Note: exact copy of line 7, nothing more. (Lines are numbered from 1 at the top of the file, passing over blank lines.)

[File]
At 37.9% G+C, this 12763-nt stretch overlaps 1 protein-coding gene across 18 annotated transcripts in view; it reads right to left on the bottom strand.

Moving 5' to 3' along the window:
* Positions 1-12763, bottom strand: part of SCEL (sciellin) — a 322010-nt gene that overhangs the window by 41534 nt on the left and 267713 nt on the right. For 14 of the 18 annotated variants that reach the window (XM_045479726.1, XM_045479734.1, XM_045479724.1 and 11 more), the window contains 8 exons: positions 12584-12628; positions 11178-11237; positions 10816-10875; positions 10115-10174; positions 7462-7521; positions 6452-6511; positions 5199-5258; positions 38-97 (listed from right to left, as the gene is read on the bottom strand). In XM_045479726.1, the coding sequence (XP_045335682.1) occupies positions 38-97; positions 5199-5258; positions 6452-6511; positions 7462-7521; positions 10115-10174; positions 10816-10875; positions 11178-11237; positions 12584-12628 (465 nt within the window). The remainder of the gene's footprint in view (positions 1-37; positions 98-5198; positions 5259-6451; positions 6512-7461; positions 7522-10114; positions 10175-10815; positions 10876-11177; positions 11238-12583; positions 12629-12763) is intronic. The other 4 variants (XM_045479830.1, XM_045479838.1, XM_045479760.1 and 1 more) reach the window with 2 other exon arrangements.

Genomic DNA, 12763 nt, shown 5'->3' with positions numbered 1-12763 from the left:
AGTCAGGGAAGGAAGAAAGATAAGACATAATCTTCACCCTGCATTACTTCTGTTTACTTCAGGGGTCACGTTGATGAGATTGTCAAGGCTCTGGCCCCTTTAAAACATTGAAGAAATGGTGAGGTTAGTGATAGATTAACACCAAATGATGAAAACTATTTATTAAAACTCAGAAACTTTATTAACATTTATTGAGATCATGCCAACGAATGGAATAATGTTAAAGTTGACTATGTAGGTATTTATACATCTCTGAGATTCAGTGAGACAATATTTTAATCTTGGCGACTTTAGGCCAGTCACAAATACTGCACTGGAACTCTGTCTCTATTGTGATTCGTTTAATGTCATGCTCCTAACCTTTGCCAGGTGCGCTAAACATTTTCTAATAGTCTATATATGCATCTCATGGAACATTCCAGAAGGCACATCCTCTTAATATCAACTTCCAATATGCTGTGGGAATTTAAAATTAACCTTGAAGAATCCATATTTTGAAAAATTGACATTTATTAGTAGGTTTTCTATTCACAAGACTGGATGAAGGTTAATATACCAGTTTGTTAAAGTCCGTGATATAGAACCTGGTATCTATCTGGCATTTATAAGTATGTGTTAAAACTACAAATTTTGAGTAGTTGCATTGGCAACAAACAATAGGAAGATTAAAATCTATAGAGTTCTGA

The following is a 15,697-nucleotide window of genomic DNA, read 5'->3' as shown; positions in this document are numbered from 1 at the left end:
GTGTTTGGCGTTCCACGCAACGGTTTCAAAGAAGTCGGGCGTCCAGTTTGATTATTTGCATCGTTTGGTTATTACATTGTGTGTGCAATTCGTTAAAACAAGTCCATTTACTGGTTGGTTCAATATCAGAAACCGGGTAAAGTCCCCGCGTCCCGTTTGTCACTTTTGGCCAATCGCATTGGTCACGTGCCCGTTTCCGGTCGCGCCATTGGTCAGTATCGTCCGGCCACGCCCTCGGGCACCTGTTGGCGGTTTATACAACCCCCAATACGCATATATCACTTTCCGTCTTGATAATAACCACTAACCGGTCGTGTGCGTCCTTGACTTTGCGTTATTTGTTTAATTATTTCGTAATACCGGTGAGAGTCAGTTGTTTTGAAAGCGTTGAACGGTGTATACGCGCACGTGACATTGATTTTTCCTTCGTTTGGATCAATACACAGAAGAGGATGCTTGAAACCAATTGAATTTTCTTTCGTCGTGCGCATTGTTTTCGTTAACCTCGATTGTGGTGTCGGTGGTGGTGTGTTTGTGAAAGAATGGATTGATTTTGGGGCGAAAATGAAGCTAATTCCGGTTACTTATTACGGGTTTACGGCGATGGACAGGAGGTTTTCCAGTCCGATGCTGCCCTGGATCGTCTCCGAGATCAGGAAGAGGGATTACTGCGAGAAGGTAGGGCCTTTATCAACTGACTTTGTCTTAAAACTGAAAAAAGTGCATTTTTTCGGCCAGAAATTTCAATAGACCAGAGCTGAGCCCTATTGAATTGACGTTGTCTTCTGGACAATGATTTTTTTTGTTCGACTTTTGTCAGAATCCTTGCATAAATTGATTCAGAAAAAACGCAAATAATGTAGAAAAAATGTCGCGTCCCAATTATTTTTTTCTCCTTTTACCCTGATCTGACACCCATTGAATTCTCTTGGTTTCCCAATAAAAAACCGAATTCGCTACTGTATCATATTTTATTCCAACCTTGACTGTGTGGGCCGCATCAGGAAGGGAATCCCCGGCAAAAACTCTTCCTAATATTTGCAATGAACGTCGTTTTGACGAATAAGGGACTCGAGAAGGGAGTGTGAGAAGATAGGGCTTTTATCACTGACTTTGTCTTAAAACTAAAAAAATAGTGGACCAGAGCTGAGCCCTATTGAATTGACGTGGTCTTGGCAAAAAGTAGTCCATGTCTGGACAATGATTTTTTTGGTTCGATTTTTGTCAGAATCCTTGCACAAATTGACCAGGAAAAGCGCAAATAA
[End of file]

GTGTTTGGCGTTCCACGCAACGGTTTCAAAGAAGTCGGGCGTCCAGTTTGATTATTTGCATCGTTTGGTTATTACATTGTGTGTGCAATTCGTTAAAACAAGTCCATTTACTGGTTGGTTCAATATCAGAAACCGGGTAAAGTCCCCGCGTCCCGTTTGTCACTTTTGGCCAATCGCATTGGTCACGTGCCCGTTTCCGGTCGCGCCATTGGTCAGTATCGTCCGGCCACGCCCTCGGGCACCTGTTGGCGGTTTATACAACCCCCAATACGCATATATCACTTTCCGTCTTGATAATAACCACTAACCGGTCGTGTGCGTCCTTGACTTTGCGTTATTTGTTTAATTATTTCGTAATACCGGTGAGAGTCAGTTGTTTTGAAAGCGTTGAACGGTGTATACGCGCACGTGACATTGATTTTTCCTTCGTTTGGATCAATACACAGAAGAGGATGCTTGAAACCAATTGAATTTTCTTTCGTCGTGCGCATTGTTTTCGTTAACCTCGATTGTGGTGTCGGTGGTGGTGTGTTTGTGAAAGAATGGATTGATTTTGGGGCGAAAATGAAGCTAATTCCGGTTACTTATTACGGGTTTACGGCGATGGACAGGAGGTTTTCCAGTCCGATGCTGCCCTGGATCGTCTCCGAGATCAGGAAGAGGGATTACTGCGAGAAGGTAGGGCCTTTATCAACTGACTTTGTCTTAAAACTGAAAAAAGTGCATTTTTTCGGCCAGAAATTTCAATAGACCAGAGCTGAGCCCTATTGAATTGACGTTGTCTTCTGGACAATGATTTTTTTTGTTCGACTTTTGTCAGAATCCTTGCATAAATTGATTCAGAAAAAACGCAAATAATGTAGAAAAAATGTCGCGTCCCAATTATTTTTTTCTCCTTTTACCCTGATCTGACACCCATTGAATTCTCTTGGTTTCCCAATAAAAAACCGAATTCGCTACTGTATCATATTTTATTCCAACCTTGACTGTGTGGGCCGCATCAGGAAGGGAATCCCCGGCAAAAACTCTTCCTAATATTTGCAATGAACGTCGTTTTGACGAATAAGGGACTCGAGAAGGGAGTGTGAGAAGATAGGGCTTTTATCACTGACTTTGTCTTAAAACTAAAAAAATAGTGGACCAGAGCTGAGCCCTATTGAATTGACGTGGTCTTGGCAAAAAGTAGTCCATGTCTGGACAATGATTTTTTTGGTTCGATTTTTGTCAGAATCCTTGCACAAATTGACCAGGAAAAGCGCAAATAA